A high prevalence of purulent or caseous lymphadenitis in the MTLNs due to potentially zoonotic bacteria was found in sheep in Małopolska region of Poland. The most prevalent bacteria were C. pseudotuberculosis and S. dysgalactiae subsp. equisimilis. Particular attention during post-mortem examination should be paid to the carcasses of older sheep and sheep grazing on permanent pastures, as they seem more prone to develop pulmonary lymphadenitis.

Availability of data and materials

All data and materials are available at the Department of Food Hygiene and Public Health Protection, Institute of Veterinary Medicine, Warsaw University of Life Sciences–SGGW, ul. Nowoursynowska 159, 02-776 Warsaw, Poland


B :

Regression coefficient


Caseous lymphadenitis

Df :

Degrees of freedom


Mycobacterium tuberculosis complex


Mediastinal and tracheobronchial lymph nodes


Odds ratio (Exp(B))

P :

Calculated probability


Polymerase chain reaction

Wald χ 2 :

Wald Chi-Squared Test of significance of each predictor


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This study was funded by core research funds of the Department of Food Hygiene and Public Health Protection, Institute of Veterinary Medicine, Warsaw University of Life Sciences.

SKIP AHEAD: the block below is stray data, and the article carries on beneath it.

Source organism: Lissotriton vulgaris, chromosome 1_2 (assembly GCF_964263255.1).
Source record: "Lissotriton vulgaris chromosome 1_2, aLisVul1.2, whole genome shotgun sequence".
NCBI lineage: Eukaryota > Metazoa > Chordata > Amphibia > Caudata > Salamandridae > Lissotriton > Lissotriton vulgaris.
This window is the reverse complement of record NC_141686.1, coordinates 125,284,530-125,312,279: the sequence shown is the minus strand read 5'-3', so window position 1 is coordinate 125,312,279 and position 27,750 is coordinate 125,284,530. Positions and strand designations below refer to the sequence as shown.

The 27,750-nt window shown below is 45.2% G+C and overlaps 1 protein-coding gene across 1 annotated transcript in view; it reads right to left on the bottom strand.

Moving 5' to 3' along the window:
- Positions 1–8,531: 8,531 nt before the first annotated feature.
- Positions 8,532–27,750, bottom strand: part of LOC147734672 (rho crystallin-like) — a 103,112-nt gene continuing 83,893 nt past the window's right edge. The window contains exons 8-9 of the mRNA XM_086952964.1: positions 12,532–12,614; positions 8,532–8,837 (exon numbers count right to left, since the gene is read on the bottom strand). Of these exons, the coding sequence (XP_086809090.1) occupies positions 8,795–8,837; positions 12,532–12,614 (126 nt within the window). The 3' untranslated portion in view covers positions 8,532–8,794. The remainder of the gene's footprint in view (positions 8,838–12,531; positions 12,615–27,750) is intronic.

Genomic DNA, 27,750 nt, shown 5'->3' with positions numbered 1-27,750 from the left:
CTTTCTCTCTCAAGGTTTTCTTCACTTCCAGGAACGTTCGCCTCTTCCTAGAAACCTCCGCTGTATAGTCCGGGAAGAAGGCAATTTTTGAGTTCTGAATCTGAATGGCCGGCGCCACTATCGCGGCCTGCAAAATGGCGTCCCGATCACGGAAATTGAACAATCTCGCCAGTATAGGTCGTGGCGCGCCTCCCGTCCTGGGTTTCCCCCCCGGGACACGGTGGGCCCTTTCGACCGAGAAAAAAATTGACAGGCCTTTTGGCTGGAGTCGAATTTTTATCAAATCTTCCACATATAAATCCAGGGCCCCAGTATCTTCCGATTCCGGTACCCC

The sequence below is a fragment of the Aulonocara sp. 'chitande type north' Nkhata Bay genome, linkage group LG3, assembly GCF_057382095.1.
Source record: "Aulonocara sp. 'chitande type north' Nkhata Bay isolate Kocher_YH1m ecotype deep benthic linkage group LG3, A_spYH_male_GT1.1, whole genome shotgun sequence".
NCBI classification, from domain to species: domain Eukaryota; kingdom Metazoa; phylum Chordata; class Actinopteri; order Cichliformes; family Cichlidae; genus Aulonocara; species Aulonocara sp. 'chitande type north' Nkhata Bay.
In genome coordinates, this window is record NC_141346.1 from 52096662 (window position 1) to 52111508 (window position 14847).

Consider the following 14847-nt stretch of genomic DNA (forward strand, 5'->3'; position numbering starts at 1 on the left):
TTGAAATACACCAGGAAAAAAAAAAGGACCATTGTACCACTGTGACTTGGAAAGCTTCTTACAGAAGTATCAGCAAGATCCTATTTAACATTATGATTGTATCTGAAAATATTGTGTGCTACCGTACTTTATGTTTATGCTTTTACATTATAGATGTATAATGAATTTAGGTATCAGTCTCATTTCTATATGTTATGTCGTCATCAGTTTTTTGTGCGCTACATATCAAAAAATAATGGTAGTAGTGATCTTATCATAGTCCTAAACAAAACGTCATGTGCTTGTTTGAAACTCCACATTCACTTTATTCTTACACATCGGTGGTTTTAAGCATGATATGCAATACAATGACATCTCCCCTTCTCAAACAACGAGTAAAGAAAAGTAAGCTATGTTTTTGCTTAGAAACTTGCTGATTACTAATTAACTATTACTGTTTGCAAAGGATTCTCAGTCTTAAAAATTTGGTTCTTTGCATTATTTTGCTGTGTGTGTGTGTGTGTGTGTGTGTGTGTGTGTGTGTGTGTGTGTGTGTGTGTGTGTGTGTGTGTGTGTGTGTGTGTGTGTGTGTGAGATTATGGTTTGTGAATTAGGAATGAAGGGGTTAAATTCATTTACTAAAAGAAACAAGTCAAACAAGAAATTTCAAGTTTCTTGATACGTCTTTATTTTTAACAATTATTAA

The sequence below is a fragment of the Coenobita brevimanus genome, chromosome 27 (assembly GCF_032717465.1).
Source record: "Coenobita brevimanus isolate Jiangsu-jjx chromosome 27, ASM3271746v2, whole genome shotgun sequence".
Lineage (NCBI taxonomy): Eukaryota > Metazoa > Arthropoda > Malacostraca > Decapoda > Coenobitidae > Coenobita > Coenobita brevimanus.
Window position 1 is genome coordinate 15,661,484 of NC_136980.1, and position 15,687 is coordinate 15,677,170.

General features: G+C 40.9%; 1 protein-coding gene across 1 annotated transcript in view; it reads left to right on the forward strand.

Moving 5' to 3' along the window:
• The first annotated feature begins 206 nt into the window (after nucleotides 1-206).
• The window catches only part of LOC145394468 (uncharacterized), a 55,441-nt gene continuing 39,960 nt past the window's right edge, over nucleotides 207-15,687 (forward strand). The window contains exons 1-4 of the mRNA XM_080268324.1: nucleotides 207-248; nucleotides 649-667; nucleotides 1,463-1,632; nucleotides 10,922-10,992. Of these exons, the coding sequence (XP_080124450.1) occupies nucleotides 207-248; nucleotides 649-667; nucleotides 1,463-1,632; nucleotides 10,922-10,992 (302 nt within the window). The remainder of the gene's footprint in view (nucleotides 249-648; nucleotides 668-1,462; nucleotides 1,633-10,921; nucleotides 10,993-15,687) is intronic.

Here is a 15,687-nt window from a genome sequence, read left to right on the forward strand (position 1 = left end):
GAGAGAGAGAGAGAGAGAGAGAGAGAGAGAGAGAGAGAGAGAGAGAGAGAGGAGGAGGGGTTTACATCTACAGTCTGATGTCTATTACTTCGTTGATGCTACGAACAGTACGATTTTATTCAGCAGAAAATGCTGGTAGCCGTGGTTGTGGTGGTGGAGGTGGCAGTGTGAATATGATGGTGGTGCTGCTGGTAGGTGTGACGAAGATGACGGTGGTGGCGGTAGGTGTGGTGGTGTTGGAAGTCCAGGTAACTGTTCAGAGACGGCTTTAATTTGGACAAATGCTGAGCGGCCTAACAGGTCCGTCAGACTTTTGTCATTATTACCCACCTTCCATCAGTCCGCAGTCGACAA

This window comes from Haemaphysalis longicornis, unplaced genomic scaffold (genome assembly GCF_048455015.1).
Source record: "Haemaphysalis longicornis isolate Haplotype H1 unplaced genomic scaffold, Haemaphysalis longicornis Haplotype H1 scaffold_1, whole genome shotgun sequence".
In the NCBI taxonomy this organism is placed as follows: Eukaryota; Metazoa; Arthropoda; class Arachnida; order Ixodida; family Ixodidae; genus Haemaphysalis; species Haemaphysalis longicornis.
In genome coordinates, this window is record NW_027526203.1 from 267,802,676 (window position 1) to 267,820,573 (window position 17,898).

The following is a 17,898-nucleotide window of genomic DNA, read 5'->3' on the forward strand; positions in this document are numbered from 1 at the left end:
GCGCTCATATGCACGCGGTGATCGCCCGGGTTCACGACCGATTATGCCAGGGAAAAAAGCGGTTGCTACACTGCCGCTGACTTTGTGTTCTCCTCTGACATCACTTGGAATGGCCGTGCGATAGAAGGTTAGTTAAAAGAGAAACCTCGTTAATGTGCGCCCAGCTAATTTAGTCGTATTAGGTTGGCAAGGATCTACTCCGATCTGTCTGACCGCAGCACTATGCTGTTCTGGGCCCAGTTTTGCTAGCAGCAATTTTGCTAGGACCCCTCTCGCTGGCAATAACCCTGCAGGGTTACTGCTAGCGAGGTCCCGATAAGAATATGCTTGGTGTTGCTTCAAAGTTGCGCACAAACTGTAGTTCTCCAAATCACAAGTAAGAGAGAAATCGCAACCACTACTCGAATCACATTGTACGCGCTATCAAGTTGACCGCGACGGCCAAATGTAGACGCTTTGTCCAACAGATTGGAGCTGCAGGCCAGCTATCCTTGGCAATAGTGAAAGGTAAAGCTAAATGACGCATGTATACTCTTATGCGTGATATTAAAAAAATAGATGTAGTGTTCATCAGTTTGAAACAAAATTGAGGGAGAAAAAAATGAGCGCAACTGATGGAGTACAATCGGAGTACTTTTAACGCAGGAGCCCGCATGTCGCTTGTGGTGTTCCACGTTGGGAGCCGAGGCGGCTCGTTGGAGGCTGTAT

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AD participated in coordinating and designing the study, in laboratory analysis and drafting the manuscript. PŻ participated in coordinating the study, material and data collection and drafting the manuscript. EK assisted in conceiving and designing the study, participated in laboratory analysis and drafting the manuscript. MR participated in laboratory analysis and drafting the manuscript. DK assisted in conceiving and designing the study and statistical analysis and drafting the manuscript. MKW participated in material and data collection. LW participated in drafting the manuscript. MŻ participated in laboratory analysis and drafting the manuscript. AK participated in laboratory analysis. BO participated in laboratory analysis. KA participated in designing, coordination of the study and drafting the manuscript. All authors read and approved the final manuscript.

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Correspondence to Anna Didkowska.

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Didkowska, A., Żmuda, P., Kwiecień, E. et al. Microbiological assessment of sheep lymph nodes with lymphadenitis found during post-mortem examination of slaughtered sheep: implications for veterinary-sanitary meat control. Acta Vet Scand 62, 48 (2020).

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  • Lymph node
  • Pathogens
  • Post-mortem examination
  • Public health
  • Purulent and caseous lesions
  • Sheep